Wednesday, January 27, 2010

Lesson 7 & 8

Lesson 7-

I incorporated coins into my centers for this lesson. First I let them finish the centers from the day previous, and then let them work in centers where they were adding the value of coins. Two digit addition, I think so. Another TEKs incorporated? I think so. By the way? I rock.

Students were self directed
I was able to save my voice a bit
Able to work one-on-one with some students as they worked with coins.
Pre-assessment of coins given - good insite into what they need to know

The coins were like toys
The worksheet was not very clear on the pictures - I printed it too small.

Overall, I think this was a pretty sound decision on my part. They know this stuff.

Lesson 8 - Traskhetball
I'm going to not reflect on this one because I spent a whole lot of time with Mr. Coleman talking about it today.

Things I need to work on-
1. My student's self-assessment/informal assessment. I'm starting to do more of it, but still don't do it as much as possible. As I cut down my lesson length hopefully I'll do more of it.
2. Length- My lesson was too long. I've kinda been following Ms. Howard's example a bit on this as her lessons are really long. With her though, their individual work takes the most time. So, me = learn more. me = shorter lessons, me = talk less.
3. When the voice gives out, take the time.

Otherwise, I got some very good feedback on my teacher presence, management, disipline, expectations, etc. All of those things that I have really worked hard on. I love when I get someone telling me that I've done something right! I really enjoy it.

Now, fingers crossed for the test tomorrow!!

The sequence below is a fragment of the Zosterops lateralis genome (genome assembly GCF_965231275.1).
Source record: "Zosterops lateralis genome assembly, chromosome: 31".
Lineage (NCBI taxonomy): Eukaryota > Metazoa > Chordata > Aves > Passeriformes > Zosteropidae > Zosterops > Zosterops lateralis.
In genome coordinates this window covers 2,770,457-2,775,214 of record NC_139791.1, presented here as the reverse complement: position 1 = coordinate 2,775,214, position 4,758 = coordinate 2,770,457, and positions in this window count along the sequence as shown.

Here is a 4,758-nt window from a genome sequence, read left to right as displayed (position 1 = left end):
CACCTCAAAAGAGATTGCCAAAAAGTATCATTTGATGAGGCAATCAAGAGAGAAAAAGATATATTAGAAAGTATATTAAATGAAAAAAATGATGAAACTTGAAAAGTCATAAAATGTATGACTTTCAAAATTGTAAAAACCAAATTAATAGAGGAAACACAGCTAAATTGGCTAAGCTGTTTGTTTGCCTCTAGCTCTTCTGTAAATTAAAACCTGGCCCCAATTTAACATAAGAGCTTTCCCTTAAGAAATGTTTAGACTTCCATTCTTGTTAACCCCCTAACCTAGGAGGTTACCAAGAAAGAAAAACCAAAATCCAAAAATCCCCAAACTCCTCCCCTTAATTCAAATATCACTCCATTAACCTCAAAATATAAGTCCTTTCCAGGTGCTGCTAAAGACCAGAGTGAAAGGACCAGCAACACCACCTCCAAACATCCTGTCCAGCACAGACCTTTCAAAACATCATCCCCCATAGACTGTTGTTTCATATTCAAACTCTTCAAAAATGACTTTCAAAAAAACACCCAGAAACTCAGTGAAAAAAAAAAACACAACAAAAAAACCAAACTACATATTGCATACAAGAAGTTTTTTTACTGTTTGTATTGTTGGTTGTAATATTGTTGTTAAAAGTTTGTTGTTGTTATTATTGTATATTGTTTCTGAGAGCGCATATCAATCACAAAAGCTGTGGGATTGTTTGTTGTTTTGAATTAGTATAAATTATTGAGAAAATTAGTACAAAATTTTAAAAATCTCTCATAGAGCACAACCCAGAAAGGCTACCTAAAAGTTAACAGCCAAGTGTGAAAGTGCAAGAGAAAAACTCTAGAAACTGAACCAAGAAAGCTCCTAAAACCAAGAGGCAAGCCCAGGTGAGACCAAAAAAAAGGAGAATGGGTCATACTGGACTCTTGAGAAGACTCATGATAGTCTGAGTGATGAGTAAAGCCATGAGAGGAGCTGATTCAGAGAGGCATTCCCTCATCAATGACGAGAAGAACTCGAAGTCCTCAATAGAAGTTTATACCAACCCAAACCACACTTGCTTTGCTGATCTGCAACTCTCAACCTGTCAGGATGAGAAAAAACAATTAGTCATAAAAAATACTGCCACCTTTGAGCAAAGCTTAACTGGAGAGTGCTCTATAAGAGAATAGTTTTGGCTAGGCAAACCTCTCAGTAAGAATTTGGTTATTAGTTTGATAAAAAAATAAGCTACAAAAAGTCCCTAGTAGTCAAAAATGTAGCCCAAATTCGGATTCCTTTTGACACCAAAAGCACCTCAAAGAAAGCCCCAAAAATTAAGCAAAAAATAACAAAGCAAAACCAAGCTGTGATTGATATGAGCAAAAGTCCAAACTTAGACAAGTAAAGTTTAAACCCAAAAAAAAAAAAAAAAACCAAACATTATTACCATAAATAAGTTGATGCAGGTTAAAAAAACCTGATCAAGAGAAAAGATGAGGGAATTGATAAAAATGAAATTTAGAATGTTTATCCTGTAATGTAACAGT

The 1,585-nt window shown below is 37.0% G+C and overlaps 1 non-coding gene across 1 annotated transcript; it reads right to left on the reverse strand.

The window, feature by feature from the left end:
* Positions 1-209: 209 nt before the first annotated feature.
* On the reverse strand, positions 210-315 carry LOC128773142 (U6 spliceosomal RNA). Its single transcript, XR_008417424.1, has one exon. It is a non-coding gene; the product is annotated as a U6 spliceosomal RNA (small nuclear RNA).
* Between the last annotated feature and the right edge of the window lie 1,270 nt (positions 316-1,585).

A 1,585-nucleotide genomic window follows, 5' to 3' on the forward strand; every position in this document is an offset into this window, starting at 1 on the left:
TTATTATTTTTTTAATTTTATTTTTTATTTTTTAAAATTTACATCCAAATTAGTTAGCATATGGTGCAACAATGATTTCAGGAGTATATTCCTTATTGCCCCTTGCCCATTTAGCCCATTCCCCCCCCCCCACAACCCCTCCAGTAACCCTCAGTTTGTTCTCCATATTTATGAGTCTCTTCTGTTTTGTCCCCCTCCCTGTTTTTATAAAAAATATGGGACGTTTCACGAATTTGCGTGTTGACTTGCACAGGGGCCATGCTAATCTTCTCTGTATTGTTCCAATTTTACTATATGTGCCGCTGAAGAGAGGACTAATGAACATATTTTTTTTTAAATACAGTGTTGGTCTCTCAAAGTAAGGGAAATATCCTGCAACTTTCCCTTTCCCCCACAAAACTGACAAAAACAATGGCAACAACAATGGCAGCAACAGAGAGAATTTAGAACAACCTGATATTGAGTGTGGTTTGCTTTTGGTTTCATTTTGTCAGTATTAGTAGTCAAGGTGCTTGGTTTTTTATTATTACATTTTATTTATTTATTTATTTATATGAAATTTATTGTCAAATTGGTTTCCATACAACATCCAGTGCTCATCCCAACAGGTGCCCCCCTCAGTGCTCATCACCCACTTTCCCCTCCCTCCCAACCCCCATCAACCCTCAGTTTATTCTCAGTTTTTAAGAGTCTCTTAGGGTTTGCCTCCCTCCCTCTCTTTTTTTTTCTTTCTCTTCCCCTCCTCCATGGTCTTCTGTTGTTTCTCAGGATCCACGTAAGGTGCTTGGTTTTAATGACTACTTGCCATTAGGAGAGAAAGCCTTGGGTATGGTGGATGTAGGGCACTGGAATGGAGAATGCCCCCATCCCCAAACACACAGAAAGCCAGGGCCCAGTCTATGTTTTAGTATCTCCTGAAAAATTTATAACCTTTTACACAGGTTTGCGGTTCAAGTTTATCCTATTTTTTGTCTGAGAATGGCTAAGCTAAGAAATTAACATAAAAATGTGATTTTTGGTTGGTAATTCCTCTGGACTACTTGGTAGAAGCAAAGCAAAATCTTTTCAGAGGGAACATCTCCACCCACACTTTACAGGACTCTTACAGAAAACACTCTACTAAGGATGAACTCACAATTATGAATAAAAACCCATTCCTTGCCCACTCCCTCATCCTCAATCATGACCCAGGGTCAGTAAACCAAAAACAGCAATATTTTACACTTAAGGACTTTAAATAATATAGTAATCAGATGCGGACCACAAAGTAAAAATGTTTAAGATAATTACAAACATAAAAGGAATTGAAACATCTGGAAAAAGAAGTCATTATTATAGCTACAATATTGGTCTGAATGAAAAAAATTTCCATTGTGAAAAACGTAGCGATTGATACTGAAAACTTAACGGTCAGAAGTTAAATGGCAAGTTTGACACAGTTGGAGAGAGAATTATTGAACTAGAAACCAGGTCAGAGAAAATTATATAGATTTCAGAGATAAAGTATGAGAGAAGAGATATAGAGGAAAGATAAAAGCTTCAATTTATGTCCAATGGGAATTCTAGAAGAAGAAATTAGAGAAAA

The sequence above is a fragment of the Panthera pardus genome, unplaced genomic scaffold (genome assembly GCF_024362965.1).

Monday, January 25, 2010

Lessons 3-6

I taught on Friday using whole class inquiry methods to get my students to regroup.

What Went Well
My mid-range students got it. They understood.
The students are getting better at answering my 'why' questions and being respectful.

What Didn't Go Well
The students are at such DIFFERENT levels that the whole class left half of them bored, and the other half day dreaming.

This was an alright lesson. I don't think I want to do all class inquiry again though. The problem with that is that I know inquiry doesn't go well the first few times and I have to train the kids to think about their thinking. I'm understanding WHY so few people actually use this tecnique.

Lessons on the Virtical Frame
I used centers to teach the virtical frame and just get the kids thining about how addition and regrouping work.

What Went Well
The students (with the exception of two) were 100% engaged in every center.
I have some solid data to say who is struggling now. Namely, El, Mal, Pr.
I was able to have a little one-on-one time with every student.
Every student was able to explain regrouping to me.
They started explaining their work with words and making those verbal connections.

What didn't go well
Basically, nothing went so badly wrong that I would change anything. The students were engaged, they loved the virtual manipulatives, I only had to remind them twice about their voice level... Yes, some of them struggled with some of the centers, but all in all I believe they did REALLY well.

I loved using centers. Yes, it was a bit harder to think out the centers, but I think If I was a teacher of second/first grade I would have centers made to reinforce the concepts I wanted to teach already so much of that work would be done. I really, really, really like how self directed the kids were and I enjoyed being able to work with them one-on-one.

Thursday, January 21, 2010

Lesson 3: Estimation